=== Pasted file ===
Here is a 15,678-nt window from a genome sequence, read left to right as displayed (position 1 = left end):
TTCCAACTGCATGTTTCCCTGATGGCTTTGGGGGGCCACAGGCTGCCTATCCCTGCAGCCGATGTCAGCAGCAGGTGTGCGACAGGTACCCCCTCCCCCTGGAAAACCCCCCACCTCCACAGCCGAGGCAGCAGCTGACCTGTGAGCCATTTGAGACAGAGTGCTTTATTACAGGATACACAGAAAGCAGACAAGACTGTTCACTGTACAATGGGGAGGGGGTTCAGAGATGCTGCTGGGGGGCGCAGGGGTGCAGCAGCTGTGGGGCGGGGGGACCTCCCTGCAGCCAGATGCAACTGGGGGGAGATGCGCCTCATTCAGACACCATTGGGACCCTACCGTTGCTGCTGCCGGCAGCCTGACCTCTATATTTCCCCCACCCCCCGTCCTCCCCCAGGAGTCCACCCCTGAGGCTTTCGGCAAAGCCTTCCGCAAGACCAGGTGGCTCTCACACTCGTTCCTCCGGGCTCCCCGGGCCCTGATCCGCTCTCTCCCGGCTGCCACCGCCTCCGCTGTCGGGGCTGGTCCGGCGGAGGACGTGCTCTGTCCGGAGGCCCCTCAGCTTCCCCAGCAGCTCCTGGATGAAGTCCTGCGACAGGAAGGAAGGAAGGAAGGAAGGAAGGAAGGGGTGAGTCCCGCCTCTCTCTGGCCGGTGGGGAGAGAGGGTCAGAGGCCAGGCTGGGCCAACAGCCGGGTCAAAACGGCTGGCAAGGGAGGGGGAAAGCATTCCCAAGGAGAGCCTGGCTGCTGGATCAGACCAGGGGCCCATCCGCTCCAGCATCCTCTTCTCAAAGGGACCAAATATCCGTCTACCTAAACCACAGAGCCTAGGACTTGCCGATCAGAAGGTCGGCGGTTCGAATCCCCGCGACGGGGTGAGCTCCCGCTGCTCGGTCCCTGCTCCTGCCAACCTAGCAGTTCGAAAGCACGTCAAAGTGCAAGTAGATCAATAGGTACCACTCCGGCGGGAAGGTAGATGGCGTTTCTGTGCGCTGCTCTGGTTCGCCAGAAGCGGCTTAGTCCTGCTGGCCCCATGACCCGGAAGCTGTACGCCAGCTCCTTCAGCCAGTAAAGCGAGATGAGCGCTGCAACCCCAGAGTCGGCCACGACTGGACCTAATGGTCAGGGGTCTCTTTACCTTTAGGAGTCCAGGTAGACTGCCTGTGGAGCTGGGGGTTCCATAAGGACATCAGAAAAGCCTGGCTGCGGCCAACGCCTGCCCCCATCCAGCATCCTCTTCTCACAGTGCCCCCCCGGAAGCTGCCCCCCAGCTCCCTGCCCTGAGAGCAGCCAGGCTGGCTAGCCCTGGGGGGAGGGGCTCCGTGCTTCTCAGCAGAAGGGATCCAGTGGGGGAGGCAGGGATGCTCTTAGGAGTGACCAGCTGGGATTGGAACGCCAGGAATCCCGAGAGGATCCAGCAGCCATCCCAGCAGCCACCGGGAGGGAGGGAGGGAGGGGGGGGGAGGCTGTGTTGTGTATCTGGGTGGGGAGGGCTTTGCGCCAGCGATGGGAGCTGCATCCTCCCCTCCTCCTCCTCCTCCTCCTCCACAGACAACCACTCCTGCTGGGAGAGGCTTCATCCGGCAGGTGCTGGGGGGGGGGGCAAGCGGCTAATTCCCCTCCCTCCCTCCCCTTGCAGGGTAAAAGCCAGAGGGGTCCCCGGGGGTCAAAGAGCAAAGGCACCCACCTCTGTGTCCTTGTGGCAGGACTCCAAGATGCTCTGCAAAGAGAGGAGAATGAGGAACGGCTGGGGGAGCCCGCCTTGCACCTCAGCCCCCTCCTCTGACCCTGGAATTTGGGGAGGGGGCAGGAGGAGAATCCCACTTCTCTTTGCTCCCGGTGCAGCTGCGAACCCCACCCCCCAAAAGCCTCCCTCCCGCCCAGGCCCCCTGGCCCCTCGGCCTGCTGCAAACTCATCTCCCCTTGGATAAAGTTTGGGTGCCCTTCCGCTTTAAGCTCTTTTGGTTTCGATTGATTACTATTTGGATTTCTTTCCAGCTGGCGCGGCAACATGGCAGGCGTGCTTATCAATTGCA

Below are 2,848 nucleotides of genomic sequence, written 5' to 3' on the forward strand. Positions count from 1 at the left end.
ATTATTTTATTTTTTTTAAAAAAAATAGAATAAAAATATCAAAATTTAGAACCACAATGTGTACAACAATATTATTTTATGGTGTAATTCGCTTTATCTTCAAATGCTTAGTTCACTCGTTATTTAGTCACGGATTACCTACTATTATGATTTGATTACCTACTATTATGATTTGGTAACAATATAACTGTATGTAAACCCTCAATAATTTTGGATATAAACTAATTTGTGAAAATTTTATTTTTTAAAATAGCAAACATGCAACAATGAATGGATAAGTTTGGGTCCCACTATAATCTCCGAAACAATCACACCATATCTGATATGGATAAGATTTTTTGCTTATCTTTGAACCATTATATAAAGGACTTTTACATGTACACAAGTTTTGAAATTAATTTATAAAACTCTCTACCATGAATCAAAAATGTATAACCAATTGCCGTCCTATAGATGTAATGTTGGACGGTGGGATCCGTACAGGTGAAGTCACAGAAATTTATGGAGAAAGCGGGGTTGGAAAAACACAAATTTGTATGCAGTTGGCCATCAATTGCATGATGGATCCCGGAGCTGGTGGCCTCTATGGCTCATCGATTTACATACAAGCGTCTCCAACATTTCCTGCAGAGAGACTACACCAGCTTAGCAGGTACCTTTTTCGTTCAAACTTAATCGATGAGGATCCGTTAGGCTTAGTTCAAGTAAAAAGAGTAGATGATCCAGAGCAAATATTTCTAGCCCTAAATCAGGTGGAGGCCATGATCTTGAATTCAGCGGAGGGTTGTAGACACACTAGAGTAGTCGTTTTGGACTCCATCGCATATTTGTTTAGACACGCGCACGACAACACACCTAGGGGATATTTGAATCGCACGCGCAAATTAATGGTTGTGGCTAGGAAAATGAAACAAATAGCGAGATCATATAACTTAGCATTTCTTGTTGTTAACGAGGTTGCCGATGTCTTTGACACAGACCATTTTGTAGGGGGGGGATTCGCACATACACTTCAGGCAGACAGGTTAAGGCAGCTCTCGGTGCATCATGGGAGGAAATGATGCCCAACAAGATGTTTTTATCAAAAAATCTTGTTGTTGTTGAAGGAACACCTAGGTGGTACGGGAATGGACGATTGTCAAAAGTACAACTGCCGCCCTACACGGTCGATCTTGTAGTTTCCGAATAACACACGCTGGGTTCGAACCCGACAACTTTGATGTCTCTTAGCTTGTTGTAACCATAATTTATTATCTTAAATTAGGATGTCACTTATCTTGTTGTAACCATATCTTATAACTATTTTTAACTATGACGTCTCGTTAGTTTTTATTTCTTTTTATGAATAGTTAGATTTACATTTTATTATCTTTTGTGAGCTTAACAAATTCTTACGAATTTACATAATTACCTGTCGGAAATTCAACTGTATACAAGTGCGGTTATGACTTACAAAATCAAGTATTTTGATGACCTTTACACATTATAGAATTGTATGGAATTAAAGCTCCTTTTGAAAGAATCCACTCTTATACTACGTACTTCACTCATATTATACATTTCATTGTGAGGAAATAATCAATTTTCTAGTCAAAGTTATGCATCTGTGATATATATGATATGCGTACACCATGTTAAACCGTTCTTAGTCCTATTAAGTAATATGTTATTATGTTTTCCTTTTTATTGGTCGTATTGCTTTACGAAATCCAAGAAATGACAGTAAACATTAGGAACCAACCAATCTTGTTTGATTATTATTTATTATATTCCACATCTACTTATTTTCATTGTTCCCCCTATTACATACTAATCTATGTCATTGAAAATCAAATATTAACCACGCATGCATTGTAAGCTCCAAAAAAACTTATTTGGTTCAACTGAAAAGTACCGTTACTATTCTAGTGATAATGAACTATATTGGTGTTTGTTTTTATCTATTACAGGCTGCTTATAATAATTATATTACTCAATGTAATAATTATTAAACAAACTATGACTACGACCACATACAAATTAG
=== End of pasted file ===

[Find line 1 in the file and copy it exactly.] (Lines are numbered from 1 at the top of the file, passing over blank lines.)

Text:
Here is a 15,678-nt window from a genome sequence, read left to right as displayed (position 1 = left end):